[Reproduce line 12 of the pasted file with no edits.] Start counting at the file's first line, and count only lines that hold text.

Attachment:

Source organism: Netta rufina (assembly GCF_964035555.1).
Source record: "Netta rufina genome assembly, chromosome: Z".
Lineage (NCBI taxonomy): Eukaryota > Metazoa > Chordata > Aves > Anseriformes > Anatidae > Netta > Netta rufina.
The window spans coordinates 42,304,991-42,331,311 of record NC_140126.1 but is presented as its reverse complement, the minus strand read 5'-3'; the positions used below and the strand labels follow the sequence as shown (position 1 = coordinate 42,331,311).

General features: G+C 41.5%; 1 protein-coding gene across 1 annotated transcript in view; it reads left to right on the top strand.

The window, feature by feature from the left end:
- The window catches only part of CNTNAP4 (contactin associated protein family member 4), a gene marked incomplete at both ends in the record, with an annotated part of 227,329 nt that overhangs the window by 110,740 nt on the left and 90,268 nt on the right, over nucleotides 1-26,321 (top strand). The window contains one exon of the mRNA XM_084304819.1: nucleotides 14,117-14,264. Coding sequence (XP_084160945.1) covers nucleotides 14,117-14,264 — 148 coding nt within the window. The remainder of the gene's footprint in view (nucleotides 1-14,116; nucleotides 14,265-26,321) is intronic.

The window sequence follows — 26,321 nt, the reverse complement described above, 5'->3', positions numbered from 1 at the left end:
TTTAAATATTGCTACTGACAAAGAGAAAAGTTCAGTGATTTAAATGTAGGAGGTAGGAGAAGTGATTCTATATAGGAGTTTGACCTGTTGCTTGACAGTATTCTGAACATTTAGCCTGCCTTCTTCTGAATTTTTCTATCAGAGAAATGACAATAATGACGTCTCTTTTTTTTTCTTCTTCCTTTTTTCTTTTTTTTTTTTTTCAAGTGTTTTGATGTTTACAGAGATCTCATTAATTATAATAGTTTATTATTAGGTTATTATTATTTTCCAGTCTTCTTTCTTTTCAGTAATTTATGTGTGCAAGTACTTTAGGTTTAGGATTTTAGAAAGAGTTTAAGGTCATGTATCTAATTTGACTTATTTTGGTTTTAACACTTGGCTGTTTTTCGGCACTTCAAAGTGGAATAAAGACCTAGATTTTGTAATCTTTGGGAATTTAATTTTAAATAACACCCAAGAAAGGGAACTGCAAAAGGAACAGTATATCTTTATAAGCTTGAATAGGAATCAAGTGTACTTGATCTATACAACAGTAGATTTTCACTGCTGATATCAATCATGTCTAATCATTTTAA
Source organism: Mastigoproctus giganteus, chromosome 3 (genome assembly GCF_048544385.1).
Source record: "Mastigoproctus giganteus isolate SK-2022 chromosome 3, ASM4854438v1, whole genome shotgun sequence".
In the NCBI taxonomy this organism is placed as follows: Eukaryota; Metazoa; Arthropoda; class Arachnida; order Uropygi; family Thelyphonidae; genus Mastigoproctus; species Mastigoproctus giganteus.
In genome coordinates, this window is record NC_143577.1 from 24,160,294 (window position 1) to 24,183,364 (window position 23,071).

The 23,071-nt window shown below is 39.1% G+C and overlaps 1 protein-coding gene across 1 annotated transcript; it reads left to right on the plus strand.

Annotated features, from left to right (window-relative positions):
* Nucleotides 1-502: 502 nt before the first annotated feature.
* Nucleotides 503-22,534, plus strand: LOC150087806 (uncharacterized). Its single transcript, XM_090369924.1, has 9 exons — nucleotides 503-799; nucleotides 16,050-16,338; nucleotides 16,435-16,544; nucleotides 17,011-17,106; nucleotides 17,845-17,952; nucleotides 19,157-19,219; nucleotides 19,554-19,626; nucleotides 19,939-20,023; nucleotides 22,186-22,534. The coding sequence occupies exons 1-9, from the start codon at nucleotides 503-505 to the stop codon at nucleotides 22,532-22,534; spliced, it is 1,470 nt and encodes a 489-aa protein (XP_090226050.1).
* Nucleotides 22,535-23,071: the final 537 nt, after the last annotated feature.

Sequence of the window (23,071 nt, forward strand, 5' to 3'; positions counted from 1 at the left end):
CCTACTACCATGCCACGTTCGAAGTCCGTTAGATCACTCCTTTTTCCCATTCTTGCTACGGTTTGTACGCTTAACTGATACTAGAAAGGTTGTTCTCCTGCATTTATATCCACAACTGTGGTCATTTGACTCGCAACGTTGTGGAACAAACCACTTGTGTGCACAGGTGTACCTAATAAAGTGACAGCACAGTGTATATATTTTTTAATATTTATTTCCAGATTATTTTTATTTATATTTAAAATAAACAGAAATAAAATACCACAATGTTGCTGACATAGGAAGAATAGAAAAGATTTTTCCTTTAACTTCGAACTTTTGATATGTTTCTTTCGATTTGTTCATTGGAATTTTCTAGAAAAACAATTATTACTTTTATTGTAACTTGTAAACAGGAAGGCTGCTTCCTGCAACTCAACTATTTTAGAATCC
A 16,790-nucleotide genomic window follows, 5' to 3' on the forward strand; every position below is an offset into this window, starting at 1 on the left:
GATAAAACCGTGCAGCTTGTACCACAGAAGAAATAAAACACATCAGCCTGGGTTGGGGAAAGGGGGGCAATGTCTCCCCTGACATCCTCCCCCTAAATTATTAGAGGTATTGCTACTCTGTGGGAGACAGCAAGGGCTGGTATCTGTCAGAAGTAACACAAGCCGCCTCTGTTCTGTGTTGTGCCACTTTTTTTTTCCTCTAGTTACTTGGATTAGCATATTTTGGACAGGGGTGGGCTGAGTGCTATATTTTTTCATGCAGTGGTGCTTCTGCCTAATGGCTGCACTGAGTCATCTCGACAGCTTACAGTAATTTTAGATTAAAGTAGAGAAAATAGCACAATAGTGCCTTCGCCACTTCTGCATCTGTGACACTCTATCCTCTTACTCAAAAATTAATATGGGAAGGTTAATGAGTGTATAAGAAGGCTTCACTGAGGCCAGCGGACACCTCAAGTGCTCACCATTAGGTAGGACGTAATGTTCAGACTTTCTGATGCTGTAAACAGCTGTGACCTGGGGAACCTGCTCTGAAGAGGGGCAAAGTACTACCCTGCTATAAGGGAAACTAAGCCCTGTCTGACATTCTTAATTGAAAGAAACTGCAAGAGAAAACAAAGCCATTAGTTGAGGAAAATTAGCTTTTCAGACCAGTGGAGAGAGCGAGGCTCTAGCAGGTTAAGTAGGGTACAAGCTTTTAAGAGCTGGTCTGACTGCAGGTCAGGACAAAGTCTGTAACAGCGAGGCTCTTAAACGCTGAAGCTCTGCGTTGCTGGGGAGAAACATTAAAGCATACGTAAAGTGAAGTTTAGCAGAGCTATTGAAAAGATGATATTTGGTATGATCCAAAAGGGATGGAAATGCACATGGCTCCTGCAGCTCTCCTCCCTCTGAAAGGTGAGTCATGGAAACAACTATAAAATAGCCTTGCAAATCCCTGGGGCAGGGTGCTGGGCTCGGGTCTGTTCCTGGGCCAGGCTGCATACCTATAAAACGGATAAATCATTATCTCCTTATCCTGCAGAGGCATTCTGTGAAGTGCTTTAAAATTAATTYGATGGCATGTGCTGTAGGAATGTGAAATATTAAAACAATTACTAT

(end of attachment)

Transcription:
In the NCBI taxonomy this organism is placed as follows: Eukaryota; Metazoa; Arthropoda; class Arachnida; order Uropygi; family Thelyphonidae; genus Mastigoproctus; species Mastigoproctus giganteus.